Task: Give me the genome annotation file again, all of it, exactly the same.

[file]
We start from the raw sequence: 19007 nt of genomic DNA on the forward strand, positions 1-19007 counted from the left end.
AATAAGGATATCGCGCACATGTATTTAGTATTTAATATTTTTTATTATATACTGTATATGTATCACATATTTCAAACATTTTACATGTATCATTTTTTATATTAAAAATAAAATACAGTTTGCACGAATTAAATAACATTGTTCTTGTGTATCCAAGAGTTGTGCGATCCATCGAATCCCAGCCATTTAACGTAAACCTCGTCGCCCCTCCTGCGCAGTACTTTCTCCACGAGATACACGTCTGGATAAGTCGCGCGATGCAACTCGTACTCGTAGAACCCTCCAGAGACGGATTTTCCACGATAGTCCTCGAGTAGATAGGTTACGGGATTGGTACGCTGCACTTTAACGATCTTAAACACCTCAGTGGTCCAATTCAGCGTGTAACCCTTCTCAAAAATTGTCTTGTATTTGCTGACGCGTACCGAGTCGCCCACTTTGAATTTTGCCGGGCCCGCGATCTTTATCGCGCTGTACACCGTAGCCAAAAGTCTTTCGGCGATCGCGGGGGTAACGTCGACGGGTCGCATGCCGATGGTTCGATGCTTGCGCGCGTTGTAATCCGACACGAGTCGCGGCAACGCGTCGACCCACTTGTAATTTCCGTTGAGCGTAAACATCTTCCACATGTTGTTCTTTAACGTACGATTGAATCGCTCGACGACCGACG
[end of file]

We start from the raw sequence: 19007 nt of genomic DNA on the forward strand, positions 1-19007 counted from the left end.
AATAAGGATATCGCGCACATGTATTTAGTATTTAATATTTTTTATTATATACTGTATATGTATCACATATTTCAAACATTTTACATGTATCATTTTTTATATTAAAAATAAAATACAGTTTGCACGAATTAAATAACATTGTTCTTGTGTATCCAAGAGTTGTGCGATCCATCGAATCCCAGCCATTTAACGTAAACCTCGTCGCCCCTCCTGCGCAGTACTTTCTCCACGAGATACACGTCTGGATAAGTCGCGCGATGCAACTCGTACTCGTAGAACCCTCCAGAGACGGATTTTCCACGATAGTCCTCGAGTAGATAGGTTACGGGATTGGTACGCTGCACTTTAACGATCTTAAACACCTCAGTGGTCCAATTCAGCGTGTAACCCTTCTCAAAAATTGTCTTGTATTTGCTGACGCGTACCGAGTCGCCCACTTTGAATTTTGCCGGGCCCGCGATCTTTATCGCGCTGTACACCGTAGCCAAAAGTCTTTCGGCGATCGCGGGGGTAACGTCGACGGGTCGCATGCCGATGGTTCGATGCTTGCGCGCGTTGTAATCCGACACGAGTCGCGGCAACGCGTCGACCCACTTGTAATTTCCGTTGAGCGTAAACATCTTCCACATGTTGTTCTTTAACGTACGATTGAATCGCTCGACGACCGACG